The sap is flowing!

The sap has been flowing intermittently the past couple weeks, and oh what a delight to hear that plunk plunk sound of the first drips hitting the bottom of an empty sap bucket. The sap slowly changes flavors across the sugaring season (more on that next week), but it also changes across the whole year. Here I’ll explain a bit about what’s in sap and how this varies from tree to tree.

Placing bucket on white birch
A year in the life of sap

During photosynthesis, leaves use energy from the sun to convert water and carbon dioxide into “photosynthate,” or the simple sugar glucose. These sugars are rapidly converted into another slightly more complex monosaccharide (fructose) or combined with fructose into the disaccharide, sucrose, in the cytoplasm adjacent to the chloroplasts. Most of these simple sugars are used by the leaf for general maintenance, repair, metabolism, or defense during the growing season. But excess sugars can also be glommed together into polysaccharides, or chains of sugars, like cellulose (which is the primary component of wood) or starch. Rather than pipe starches from the leaves down the trunk for winter storage, a tree mostly transports sugars in their simpler form (e.g. glucose, fructose and/or sucrose) and then converts these sugars into starch for winter storage in situ.

Starch stores are slowly drained in the fall, winter, and spring and so sugar content in a tree slowly declines during the colder moths. The concentration of these non-structural sugars (cellulose is a structural sugar) may drop about 25-35% from their peak during the summer months to the end of winter when stored sugar is at its lowest. Not surprisingly, the farther north you go, the larger this gap gets, and, as in paper birch, the difference between winter and summer sugar content can be as much as 72% (source). This is a lot like how a squirrel might plow through its fat reserves through the winter.

Starting and end points of sap/syrup contents from maple sugaring (from

The non sugar solids are a range of metals (e.g. zinc, magnesium, iron, etc.), salts (e.g. sodium), and other minerals

Since starch – unlike glucose, fructose, and sucrose – is not water soluble, it can be stored in cells without affecting water concentrations. And since water moves from areas of high concentration to low concentration, storing sugar as a starch stabilizes water within and between cells while the tree is dormant. In the fall and winter, most of the non-structural sugars are in the form of these more stable starches. Because the sugar is not dissolved in water, winter-stored starches are less accessible to insects with sucking mouth parts.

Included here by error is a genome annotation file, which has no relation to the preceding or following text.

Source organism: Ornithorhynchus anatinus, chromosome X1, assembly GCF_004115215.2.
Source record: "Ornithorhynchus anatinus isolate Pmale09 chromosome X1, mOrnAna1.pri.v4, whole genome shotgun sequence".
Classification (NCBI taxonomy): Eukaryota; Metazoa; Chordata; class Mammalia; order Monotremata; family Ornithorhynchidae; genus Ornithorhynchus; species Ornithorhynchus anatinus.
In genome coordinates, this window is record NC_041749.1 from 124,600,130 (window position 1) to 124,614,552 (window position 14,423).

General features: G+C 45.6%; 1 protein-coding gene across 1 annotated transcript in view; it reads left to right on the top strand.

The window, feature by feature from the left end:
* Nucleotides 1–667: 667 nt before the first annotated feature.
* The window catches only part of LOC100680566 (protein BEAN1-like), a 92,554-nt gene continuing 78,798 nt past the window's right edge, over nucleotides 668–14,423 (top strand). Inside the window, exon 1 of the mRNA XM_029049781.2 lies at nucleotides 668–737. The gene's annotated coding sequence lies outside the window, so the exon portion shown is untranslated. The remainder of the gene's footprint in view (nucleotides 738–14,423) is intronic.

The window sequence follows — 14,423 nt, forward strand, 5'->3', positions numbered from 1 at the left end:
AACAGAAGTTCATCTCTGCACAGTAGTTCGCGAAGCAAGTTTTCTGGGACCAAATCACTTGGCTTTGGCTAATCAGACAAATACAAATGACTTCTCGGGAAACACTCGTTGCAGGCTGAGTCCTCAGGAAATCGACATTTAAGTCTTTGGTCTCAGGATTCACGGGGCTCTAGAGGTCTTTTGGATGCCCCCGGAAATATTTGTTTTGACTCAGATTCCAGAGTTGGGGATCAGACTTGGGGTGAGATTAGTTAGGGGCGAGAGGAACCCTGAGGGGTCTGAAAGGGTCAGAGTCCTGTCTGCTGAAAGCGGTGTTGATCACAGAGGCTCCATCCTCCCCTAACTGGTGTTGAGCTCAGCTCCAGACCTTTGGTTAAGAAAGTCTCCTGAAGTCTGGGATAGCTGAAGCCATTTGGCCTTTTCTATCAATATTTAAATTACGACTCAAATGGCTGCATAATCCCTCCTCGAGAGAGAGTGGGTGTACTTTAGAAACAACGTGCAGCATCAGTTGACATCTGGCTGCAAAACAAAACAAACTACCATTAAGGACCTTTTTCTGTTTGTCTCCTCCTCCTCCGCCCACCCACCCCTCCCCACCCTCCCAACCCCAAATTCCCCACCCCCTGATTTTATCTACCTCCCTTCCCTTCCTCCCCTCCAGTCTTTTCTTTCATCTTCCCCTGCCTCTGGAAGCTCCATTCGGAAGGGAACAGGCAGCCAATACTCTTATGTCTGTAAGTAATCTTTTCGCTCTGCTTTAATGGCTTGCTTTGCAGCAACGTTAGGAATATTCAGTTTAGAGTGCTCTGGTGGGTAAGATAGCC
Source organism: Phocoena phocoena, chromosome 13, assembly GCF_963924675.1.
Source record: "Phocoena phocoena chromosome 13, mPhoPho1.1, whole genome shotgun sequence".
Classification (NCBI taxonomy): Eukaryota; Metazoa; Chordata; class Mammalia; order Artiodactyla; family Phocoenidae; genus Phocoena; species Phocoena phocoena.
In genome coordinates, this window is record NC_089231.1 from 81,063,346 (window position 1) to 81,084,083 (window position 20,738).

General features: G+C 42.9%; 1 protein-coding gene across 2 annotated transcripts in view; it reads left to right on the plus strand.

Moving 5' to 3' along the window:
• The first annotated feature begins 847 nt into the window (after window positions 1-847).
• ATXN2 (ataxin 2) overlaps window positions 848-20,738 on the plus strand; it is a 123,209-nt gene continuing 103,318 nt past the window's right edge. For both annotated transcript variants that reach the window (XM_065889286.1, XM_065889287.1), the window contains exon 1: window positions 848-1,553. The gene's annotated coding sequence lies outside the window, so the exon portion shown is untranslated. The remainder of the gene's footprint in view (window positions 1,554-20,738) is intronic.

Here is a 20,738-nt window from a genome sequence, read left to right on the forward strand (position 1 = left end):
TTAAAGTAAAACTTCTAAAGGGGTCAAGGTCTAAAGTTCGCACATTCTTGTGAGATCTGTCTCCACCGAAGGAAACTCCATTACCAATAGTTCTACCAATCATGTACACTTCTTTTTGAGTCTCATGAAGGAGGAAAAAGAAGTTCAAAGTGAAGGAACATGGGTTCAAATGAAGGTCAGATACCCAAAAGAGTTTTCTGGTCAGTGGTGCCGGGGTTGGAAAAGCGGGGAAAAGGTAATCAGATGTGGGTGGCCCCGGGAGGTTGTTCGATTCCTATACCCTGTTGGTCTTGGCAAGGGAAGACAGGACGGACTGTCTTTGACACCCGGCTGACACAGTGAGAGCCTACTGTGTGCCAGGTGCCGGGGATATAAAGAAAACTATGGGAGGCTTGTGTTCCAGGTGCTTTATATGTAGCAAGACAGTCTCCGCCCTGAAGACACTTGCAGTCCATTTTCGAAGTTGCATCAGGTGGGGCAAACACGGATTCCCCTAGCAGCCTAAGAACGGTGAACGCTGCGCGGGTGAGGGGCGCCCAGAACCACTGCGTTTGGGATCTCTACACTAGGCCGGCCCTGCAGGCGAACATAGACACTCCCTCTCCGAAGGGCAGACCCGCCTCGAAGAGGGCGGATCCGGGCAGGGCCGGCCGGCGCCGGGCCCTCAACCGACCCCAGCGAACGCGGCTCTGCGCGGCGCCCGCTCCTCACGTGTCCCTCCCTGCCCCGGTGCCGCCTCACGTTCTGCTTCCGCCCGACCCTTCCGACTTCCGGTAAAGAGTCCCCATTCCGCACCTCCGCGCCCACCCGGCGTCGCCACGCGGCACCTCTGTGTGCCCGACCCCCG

Early in the spring (or late in the winter depending on if your cup is half full or half empty), the tree begins to produce amylase, that same enzyme in your saliva that begins to predigest your food. Amylase begins to be break down starches stored throughout the tree into glucose, fructose, and/or sucrose (depending on the genus – maples are mostly sucrose, birches glucose, fructose, and sucrose: source), which allow for the sugars to be transported back towards the buds where they’ll fuel the early spring growth of leaves and flowers.

A quick note on the other stuff in sap

Sap has more than just sugar in it, and much like the concentration of sugar across the growing season, the concentration of these non-sugar solids can change as well. These may include phenolic compounds (like photo-protective pigments), minerals (like zinc, calcium, sodium, magnesium, etc.), organic acids (like malic acid, which promotes growth), and amino acids.

Sap bucket on black cherry
Sugar content of various trees

There’s a range of sugar concentration both across species lines and in trees within a given species. The sap of sugar maple, for example, ranges somewhere around 3-8% sugar. Since syrup is around 67% sugar, you need to boil about 40 gallons of sap down to 1 gallon of syrup. Paper birch sugar concentration is 1-2% and requires well over 100 gallons of sap to make a gallon of syrup. There isn’t great data for most species, but the following are rough estimates of the sugar concentrations in sap for different species (sourcesourcesource):

  • Red maple = 4%
  • Amur maple = 3.9%
  • Silver maple = 3.5%
  • Boxelder = 2.5%
  • Black walnut =2-3.5%
  • Paper birch = 1-1.5%
  • Yellow birch = 0.5%
  • American sycamore = 0.5%
Variation within a species (and within a tree across seasons)

Back in the 40s and 50s, researchers at the Proctor Maple Research Center studied the sugar concentration in sap from sugar maples. The long-term survey of sugar concentration in sugar maples shows just how variable the concentration can be between trees and within a single tree across various years. Over the 10 years of measurements, the sugar concentration changed by as much as 5 percentage points in some trees! It’s not entirely clear what the root cause of all that variation is, but it’s likely a combination of genetics, local growing conditions, and seasonal variation in climate.

Table 2. Variation in Sugar Content of Sap of Five Maples in a Producing Bush (from

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